News sites around the globe have been blowing up with rumors that Apple will include solar charging panels on its next iPhone. Although we say “rumored” there is actually a lot of evidence to back up the claim, making it exciting for the tech world right now. This would be a huge leap forward in mobile technology, one Apple desperately needs in Steve Jobs’ absence from the company. Korean giant Samsung is crushing Apple at every turn; could this new technology be their saving grace? Let’s examine the evidence.
1. GT Advanced Technologies (GTAT)
This is the story that started all the buzz. At the end of 2013 the news broke that Apple penned a multi-year agreement with GT Advanced Technologies to produce sapphire on an industrial scale out of their Arizona facility. Apple has been on the sapphire bandwagon recently, incorporating more of the material into their devices than ever before. However when placed under strength and endurance tests against Corning’s Gorilla Glass, sapphire breaks far sooner and under less pressure. In the deal with GTAT, Apple advanced the company $578 million to employ 700 people on the manufacturing floor.
Keep in mind that the “sapphire” referred to here is the man-made kind, manufactured with aluminum oxide. Compared to Gorilla Glass, this material is also harder on the environment when produced. Cost is also a huge factor with Gorilla being $2 to $3 for the average screen whereas sapphire is in the $20 to $30 range. Regardless, GTAT has the money and the people in place now to produce the material on mass scale which may lower costs and improve the product. The big speculation here is that the large production will not be for the small camera covers the iPhone 5 currently uses but for entire screen covers.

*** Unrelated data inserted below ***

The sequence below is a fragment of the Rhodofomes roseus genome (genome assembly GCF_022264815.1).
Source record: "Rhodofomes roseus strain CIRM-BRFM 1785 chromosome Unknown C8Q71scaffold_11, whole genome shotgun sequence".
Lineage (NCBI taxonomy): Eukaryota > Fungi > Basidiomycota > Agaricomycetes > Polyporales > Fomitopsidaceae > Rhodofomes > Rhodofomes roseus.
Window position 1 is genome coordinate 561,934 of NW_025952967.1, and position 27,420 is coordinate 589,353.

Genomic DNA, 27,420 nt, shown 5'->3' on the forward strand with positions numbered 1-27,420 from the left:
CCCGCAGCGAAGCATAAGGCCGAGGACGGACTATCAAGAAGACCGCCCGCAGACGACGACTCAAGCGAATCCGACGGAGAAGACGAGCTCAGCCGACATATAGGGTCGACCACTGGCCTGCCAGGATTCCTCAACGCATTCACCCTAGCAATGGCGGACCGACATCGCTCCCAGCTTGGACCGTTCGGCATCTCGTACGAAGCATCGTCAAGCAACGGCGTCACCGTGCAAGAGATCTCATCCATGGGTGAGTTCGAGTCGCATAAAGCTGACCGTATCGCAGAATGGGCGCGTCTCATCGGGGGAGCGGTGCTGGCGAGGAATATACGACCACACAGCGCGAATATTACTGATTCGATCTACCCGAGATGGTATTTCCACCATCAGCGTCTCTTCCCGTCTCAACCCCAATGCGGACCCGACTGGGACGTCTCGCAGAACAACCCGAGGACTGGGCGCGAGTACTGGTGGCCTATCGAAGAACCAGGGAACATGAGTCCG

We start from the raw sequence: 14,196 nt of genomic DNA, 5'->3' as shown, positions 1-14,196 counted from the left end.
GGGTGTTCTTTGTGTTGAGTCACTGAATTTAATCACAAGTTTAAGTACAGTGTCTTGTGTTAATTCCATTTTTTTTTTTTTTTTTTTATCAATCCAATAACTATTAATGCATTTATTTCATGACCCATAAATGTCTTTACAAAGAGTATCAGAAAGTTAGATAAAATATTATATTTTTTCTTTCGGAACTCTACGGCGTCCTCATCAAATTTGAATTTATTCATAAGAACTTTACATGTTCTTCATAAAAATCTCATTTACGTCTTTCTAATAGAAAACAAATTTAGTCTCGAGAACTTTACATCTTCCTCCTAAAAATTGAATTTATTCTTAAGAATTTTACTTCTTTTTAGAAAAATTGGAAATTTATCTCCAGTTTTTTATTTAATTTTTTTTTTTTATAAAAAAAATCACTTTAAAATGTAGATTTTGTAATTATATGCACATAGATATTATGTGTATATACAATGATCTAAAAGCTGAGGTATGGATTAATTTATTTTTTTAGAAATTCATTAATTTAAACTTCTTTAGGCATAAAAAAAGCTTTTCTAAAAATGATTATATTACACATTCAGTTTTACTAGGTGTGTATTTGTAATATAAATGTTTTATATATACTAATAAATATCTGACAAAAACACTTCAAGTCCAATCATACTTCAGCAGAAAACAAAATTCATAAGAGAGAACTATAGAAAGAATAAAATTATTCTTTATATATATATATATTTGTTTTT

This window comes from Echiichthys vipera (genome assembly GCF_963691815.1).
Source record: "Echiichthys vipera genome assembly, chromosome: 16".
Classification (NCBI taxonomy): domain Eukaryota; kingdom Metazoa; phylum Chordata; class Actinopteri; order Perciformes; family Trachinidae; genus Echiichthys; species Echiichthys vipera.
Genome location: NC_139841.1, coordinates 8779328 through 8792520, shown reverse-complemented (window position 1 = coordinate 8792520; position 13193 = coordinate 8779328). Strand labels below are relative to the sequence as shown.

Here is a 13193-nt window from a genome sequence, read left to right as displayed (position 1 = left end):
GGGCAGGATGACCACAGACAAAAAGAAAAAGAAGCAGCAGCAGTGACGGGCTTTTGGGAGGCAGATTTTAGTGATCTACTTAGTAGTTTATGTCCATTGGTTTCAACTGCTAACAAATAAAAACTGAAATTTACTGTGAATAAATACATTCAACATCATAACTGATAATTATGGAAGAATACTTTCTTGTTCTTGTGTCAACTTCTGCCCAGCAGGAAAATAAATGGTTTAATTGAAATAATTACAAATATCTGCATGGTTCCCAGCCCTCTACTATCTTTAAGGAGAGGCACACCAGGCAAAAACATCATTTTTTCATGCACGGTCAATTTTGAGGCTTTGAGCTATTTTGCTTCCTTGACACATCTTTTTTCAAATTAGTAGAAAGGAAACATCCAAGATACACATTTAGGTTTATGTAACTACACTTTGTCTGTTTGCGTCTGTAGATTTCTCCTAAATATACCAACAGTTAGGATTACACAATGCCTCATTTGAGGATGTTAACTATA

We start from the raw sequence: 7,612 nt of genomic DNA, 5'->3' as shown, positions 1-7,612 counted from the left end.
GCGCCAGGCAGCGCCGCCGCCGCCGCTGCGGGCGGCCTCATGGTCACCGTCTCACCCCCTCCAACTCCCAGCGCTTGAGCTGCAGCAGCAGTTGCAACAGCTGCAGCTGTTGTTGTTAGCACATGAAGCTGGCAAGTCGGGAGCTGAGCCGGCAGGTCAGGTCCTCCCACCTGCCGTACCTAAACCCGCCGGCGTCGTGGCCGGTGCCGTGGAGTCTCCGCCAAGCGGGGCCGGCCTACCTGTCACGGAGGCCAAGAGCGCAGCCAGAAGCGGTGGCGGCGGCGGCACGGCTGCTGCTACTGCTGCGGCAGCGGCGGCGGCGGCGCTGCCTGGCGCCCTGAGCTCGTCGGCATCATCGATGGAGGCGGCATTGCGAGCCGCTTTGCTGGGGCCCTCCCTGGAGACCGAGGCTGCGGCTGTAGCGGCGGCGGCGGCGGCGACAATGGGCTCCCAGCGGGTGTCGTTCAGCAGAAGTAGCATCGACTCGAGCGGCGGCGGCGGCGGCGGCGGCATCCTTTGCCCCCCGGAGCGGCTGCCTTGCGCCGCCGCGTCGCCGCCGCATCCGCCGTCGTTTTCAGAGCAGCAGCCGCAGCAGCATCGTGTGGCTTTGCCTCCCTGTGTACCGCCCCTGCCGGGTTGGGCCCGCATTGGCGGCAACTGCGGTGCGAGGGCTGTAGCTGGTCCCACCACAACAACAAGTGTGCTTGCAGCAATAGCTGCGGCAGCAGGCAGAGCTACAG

2. Apple’s Solar Patent
This is a big one that is pushing the speculation to insane heights. In an abstract of patent 8,368,654 it states “Integrated touch sensor and solar panel configurations that may be used on portable devices, particularly handheld portable devices such as a media player or phone are disclosed.
The integrated touch sensor array and solar cell stack-ups may include electrodes that are used both for collecting solar energy and for sensing on a touch sensor array. By integrating both the touch sensors and the solar cell layers into the same stack-up, surface area on the portable device may be conserved.
In addition to being used for capacitive sensing, the integrated touch sensor and solar panel configurations may also be used for optical sensing.” This little gem is what has consumers all excited about the prospect of being able to lay their iPhones out in the sun so they can charge.
3. The Need
Since Steve Jobs’ death more than 2 years ago, Apple has become a different company. Though the stock soared from the high $400s to over $600 per share, it plummeted back down to just $480/share in October of last year.
Apple has been up against the ropes with rivals Samsung and Amazon taking large parts of their market share. This combined with sluggish iPhone sales and a smaller manufacturing order has put the company on the defensive.
If they are going to survive this competitive landscape, they need to start innovating again; the solar charging stack could be the “shot in the arm” the company needs.
Combine this with the growing demand for solar powered products, and you have a real winner on your hands.